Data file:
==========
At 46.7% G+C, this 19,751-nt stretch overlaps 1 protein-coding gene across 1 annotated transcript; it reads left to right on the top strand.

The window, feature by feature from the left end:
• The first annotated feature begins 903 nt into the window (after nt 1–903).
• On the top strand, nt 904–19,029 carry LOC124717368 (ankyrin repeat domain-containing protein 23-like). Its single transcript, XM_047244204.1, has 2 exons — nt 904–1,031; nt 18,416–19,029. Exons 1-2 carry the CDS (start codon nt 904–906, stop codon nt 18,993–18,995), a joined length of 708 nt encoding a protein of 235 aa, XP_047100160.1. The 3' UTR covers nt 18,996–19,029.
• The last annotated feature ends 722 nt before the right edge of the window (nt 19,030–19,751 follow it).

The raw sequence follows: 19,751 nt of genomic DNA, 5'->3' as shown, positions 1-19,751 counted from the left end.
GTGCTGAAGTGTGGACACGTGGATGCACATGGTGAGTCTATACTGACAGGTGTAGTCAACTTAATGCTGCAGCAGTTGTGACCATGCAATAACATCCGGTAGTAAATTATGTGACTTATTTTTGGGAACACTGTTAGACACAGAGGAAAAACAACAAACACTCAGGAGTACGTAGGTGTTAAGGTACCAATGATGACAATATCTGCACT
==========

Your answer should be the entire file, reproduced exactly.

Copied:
At 46.7% G+C, this 19,751-nt stretch overlaps 1 protein-coding gene across 1 annotated transcript; it reads left to right on the top strand.

The window, feature by feature from the left end:
• The first annotated feature begins 903 nt into the window (after nt 1–903).
• On the top strand, nt 904–19,029 carry LOC124717368 (ankyrin repeat domain-containing protein 23-like). Its single transcript, XM_047244204.1, has 2 exons — nt 904–1,031; nt 18,416–19,029. Exons 1-2 carry the CDS (start codon nt 904–906, stop codon nt 18,993–18,995), a joined length of 708 nt encoding a protein of 235 aa, XP_047100160.1. The 3' UTR covers nt 18,996–19,029.
• The last annotated feature ends 722 nt before the right edge of the window (nt 19,030–19,751 follow it).

The raw sequence follows: 19,751 nt of genomic DNA, 5'->3' as shown, positions 1-19,751 counted from the left end.
GTGCTGAAGTGTGGACACGTGGATGCACATGGTGAGTCTATACTGACAGGTGTAGTCAACTTAATGCTGCAGCAGTTGTGACCATGCAATAACATCCGGTAGTAAATTATGTGACTTATTTTTGGGAACACTGTTAGACACAGAGGAAAAACAACAAACACTCAGGAGTACGTAGGTGTTAAGGTACCAATGATGACAATATCTGCACT